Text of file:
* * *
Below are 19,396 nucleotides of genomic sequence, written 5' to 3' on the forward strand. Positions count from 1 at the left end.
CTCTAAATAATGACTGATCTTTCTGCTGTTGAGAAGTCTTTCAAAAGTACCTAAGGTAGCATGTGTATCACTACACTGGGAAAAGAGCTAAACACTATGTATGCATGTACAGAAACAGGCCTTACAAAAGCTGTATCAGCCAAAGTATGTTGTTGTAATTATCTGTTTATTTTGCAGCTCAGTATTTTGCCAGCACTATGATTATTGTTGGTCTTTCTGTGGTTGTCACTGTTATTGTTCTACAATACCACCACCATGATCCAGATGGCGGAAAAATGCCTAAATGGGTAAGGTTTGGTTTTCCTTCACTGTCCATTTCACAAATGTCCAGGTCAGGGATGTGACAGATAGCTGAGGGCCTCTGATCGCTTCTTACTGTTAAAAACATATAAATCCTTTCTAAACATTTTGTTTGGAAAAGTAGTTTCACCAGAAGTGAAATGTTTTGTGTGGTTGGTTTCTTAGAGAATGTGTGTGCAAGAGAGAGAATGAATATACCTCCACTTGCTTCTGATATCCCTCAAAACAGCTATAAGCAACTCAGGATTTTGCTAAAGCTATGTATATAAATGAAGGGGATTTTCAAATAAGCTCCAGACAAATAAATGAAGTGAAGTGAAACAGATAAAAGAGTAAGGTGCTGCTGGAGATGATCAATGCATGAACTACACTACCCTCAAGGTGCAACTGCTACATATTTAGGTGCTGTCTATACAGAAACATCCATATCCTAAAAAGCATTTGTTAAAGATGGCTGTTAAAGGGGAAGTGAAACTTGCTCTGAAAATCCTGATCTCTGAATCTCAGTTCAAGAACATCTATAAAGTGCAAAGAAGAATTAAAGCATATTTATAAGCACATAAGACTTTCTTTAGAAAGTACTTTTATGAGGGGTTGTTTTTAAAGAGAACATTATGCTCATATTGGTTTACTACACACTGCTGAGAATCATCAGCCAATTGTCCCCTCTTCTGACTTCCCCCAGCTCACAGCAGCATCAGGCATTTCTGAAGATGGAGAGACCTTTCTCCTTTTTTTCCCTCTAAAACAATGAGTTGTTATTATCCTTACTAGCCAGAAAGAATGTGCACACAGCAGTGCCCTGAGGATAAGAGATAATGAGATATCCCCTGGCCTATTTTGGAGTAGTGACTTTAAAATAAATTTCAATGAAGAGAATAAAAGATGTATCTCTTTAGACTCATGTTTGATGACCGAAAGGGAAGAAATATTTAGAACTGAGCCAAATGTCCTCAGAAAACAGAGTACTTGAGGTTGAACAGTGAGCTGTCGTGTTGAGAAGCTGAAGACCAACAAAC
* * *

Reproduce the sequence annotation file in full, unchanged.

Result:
Below are 19,396 nucleotides of genomic sequence, written 5' to 3' on the forward strand. Positions count from 1 at the left end.
CTCTAAATAATGACTGATCTTTCTGCTGTTGAGAAGTCTTTCAAAAGTACCTAAGGTAGCATGTGTATCACTACACTGGGAAAAGAGCTAAACACTATGTATGCATGTACAGAAACAGGCCTTACAAAAGCTGTATCAGCCAAAGTATGTTGTTGTAATTATCTGTTTATTTTGCAGCTCAGTATTTTGCCAGCACTATGATTATTGTTGGTCTTTCTGTGGTTGTCACTGTTATTGTTCTACAATACCACCACCATGATCCAGATGGCGGAAAAATGCCTAAATGGGTAAGGTTTGGTTTTCCTTCACTGTCCATTTCACAAATGTCCAGGTCAGGGATGTGACAGATAGCTGAGGGCCTCTGATCGCTTCTTACTGTTAAAAACATATAAATCCTTTCTAAACATTTTGTTTGGAAAAGTAGTTTCACCAGAAGTGAAATGTTTTGTGTGGTTGGTTTCTTAGAGAATGTGTGTGCAAGAGAGAGAATGAATATACCTCCACTTGCTTCTGATATCCCTCAAAACAGCTATAAGCAACTCAGGATTTTGCTAAAGCTATGTATATAAATGAAGGGGATTTTCAAATAAGCTCCAGACAAATAAATGAAGTGAAGTGAAACAGATAAAAGAGTAAGGTGCTGCTGGAGATGATCAATGCATGAACTACACTACCCTCAAGGTGCAACTGCTACATATTTAGGTGCTGTCTATACAGAAACATCCATATCCTAAAAAGCATTTGTTAAAGATGGCTGTTAAAGGGGAAGTGAAACTTGCTCTGAAAATCCTGATCTCTGAATCTCAGTTCAAGAACATCTATAAAGTGCAAAGAAGAATTAAAGCATATTTATAAGCACATAAGACTTTCTTTAGAAAGTACTTTTATGAGGGGTTGTTTTTAAAGAGAACATTATGCTCATATTGGTTTACTACACACTGCTGAGAATCATCAGCCAATTGTCCCCTCTTCTGACTTCCCCCAGCTCACAGCAGCATCAGGCATTTCTGAAGATGGAGAGACCTTTCTCCTTTTTTTCCCTCTAAAACAATGAGTTGTTATTATCCTTACTAGCCAGAAAGAATGTGCACACAGCAGTGCCCTGAGGATAAGAGATAATGAGATATCCCCTGGCCTATTTTGGAGTAGTGACTTTAAAATAAATTTCAATGAAGAGAATAAAAGATGTATCTCTTTAGACTCATGTTTGATGACCGAAAGGGAAGAAATATTTAGAACTGAGCCAAATGTCCTCAGAAAACAGAGTACTTGAGGTTGAACAGTGAGCTGTCGTGTTGAGAAGCTGAAGACCAACAAAC